Falling Free © Kim Koning 2001

I used to be afraid of just one thing

Fear of falling from great heights imprisoned me

I imagined stumbling then falling, never waking

I used to dream about falling and breaking on rocks far below

I was always taught the only way to overcome fear is to face it,

I needed to look deep within and find that courage

Our family had looked at death so many times, 

How could a mountain overcome my faith in courage

Climbing mountains I found my place of peace

But looking down a mountain made my hands slick with sweat

How ironic that the same place that offers you peace

Can freeze your soul in a prison with gates of fear?

Then one summer’s day with the sun burning down on my mountain

I took the first step to facing my greatest fear

My skin was clammy with cold, rivulets of fear dripped down my back

I watched as crazy people threw themselves off the mountain

Suddenly I found myself sitting on the hot rock

Someone was tying straps and chains around me

I had sudden visions of being bound and chained

Thrown from my place of peace, how could I fall free, chained?

Then a voice broke through my reverie and told me to step out

I opened my eyes and looked down, nothing but empty blue sky was before me

My legs were swinging and there was nothing but cool air there

My vision spun and I thought I was going to faint, I stepped off onto a ledge

There is a time in life when you face mortality and know you are not strong enough

As you stand suspended, a reflection of weakness stares back at you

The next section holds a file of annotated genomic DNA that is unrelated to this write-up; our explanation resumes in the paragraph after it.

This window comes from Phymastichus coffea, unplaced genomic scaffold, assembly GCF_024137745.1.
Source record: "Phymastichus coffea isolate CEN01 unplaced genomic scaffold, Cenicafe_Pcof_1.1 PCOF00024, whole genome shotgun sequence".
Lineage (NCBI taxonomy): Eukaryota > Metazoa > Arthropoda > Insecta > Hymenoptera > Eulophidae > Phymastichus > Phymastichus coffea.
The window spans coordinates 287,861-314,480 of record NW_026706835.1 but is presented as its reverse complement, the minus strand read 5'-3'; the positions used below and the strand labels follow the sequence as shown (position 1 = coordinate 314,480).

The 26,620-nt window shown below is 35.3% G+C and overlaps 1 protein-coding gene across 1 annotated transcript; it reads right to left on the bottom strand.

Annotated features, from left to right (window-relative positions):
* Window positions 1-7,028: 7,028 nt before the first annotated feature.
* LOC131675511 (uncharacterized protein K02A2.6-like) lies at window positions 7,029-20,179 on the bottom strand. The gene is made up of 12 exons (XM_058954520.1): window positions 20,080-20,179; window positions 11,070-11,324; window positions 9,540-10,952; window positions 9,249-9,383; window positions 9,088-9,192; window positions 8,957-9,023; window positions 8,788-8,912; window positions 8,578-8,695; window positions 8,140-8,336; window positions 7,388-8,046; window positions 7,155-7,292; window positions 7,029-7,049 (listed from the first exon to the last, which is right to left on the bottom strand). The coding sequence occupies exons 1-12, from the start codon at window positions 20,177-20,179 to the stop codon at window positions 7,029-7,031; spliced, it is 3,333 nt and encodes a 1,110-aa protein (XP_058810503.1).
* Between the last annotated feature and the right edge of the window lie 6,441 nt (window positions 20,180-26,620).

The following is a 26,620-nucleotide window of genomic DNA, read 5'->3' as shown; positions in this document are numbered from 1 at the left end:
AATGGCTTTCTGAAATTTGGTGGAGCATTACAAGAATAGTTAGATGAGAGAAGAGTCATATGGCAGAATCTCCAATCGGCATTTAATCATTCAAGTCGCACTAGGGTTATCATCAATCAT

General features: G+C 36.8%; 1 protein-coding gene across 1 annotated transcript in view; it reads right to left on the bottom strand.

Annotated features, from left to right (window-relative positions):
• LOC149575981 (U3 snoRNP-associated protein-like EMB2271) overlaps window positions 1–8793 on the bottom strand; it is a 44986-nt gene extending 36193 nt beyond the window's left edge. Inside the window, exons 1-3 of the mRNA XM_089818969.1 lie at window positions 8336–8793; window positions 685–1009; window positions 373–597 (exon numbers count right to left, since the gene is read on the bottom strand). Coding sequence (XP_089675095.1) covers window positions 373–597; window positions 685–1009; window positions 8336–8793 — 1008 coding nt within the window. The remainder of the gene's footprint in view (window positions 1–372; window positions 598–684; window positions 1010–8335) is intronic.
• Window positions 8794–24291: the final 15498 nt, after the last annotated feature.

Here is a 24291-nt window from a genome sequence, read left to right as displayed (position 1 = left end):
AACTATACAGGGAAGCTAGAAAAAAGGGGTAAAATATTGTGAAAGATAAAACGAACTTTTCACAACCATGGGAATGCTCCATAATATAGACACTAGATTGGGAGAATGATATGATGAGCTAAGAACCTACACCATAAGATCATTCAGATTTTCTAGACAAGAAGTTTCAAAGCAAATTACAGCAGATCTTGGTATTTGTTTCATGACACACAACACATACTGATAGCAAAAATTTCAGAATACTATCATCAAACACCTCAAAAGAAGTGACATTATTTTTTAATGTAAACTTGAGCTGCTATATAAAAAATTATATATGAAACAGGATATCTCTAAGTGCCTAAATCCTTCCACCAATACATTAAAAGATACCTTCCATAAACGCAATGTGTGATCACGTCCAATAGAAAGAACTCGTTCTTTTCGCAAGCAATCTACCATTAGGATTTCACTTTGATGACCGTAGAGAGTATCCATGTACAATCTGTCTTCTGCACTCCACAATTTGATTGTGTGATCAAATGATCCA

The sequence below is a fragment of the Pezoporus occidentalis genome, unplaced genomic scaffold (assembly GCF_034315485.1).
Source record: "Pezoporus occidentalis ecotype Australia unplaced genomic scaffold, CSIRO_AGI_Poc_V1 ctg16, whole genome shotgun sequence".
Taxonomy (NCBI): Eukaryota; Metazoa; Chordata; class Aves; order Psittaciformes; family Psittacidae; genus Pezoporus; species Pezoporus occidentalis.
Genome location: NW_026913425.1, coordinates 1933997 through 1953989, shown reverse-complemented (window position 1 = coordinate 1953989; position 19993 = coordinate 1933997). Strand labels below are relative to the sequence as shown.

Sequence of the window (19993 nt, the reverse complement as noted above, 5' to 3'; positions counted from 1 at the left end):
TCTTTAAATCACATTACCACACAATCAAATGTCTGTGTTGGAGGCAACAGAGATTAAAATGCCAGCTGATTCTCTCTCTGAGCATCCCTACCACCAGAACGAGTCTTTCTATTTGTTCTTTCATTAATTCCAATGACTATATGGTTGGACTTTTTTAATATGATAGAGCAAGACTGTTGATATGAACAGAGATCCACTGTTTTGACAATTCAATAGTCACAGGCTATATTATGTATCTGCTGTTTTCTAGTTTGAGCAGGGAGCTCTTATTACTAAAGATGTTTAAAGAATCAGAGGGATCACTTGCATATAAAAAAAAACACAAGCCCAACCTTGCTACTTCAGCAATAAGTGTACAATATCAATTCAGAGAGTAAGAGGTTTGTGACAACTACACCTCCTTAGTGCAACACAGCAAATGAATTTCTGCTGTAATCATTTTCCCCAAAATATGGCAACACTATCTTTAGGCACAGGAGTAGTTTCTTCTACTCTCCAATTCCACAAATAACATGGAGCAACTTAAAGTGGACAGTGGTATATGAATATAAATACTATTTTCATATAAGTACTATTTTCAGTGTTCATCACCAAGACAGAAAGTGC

Covered in shame, you have two choices staring back at you

Jump or step back and accept your weakness

I was in that time standing on that mountain ledge

Looking up, I found myself surrounded by jagged peaks, windswept grass

I saw an eagle far above me flying free and I reached my place of peace,

With my heart in my throat, I stepped off the ledge into blue sky

I felt wild and free, I was falling free, This might be the end, This may begin

I learnt the truest lesson that day, fear is but a ledge you can choose to

step off

 

May we never forget 9/11 nor the events after that day. My heart goes out to the countless people affected by the tragedy of that day. May the Grace of God cover the scars that will always remain with those affected and those that witnessed. May we never forget the ordinary heroes that acted when they needed to without thought for their own safety. May the courage of New York’s ordinary heroes be an extraordinary inspiration to us all.

 

Live your life from your heart. Share from your heart. And your story will touch and heal people’s souls. – Melody Beatie

 

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2 Comments

  1. Beautiful post and poem, Kim. It’s an event that was felt the world over, crossing cultural, racial, and language barriers.

    Unless you’ve lost your own sense of humanity, you could not watch images of the burning towers and people jumping to their deaths without feeling horrified.

    Since 9/11, we have rid the world of Saddam Hussein, Osama Bin Laden, and discovered no WMDs in Iraq, but the senselessness of wars and death continue.

    I remember the people who died and their courage. It’s the only sense of it I can make for now.

    eden